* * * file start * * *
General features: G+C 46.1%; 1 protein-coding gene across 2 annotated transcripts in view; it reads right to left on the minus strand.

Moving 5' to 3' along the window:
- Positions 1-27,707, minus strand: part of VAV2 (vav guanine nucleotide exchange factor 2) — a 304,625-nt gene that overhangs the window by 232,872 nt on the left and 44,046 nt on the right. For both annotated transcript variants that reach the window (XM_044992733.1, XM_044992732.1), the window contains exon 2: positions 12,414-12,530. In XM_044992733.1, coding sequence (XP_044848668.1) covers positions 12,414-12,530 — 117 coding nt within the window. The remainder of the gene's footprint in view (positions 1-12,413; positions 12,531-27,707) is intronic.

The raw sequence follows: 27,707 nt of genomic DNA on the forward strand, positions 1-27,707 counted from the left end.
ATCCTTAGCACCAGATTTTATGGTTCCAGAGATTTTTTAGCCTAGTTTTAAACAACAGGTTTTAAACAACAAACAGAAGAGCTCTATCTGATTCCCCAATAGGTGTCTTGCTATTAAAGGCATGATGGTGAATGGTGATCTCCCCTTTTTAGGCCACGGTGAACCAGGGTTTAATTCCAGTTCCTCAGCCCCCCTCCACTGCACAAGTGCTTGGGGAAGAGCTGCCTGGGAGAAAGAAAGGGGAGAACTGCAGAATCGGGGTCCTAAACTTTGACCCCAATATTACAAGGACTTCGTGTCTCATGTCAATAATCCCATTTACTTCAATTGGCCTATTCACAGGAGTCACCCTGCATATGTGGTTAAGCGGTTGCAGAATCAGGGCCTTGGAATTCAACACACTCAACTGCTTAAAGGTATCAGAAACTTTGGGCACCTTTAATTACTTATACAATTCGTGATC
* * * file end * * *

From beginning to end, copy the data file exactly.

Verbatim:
General features: G+C 46.1%; 1 protein-coding gene across 2 annotated transcripts in view; it reads right to left on the minus strand.

Moving 5' to 3' along the window:
- Positions 1-27,707, minus strand: part of VAV2 (vav guanine nucleotide exchange factor 2) — a 304,625-nt gene that overhangs the window by 232,872 nt on the left and 44,046 nt on the right. For both annotated transcript variants that reach the window (XM_044992733.1, XM_044992732.1), the window contains exon 2: positions 12,414-12,530. In XM_044992733.1, coding sequence (XP_044848668.1) covers positions 12,414-12,530 — 117 coding nt within the window. The remainder of the gene's footprint in view (positions 1-12,413; positions 12,531-27,707) is intronic.

The raw sequence follows: 27,707 nt of genomic DNA on the forward strand, positions 1-27,707 counted from the left end.
ATCCTTAGCACCAGATTTTATGGTTCCAGAGATTTTTTAGCCTAGTTTTAAACAACAGGTTTTAAACAACAAACAGAAGAGCTCTATCTGATTCCCCAATAGGTGTCTTGCTATTAAAGGCATGATGGTGAATGGTGATCTCCCCTTTTTAGGCCACGGTGAACCAGGGTTTAATTCCAGTTCCTCAGCCCCCCTCCACTGCACAAGTGCTTGGGGAAGAGCTGCCTGGGAGAAAGAAAGGGGAGAACTGCAGAATCGGGGTCCTAAACTTTGACCCCAATATTACAAGGACTTCGTGTCTCATGTCAATAATCCCATTTACTTCAATTGGCCTATTCACAGGAGTCACCCTGCATATGTGGTTAAGCGGTTGCAGAATCAGGGCCTTGGAATTCAACACACTCAACTGCTTAAAGGTATCAGAAACTTTGGGCACCTTTAATTACTTATACAATTCGTGATC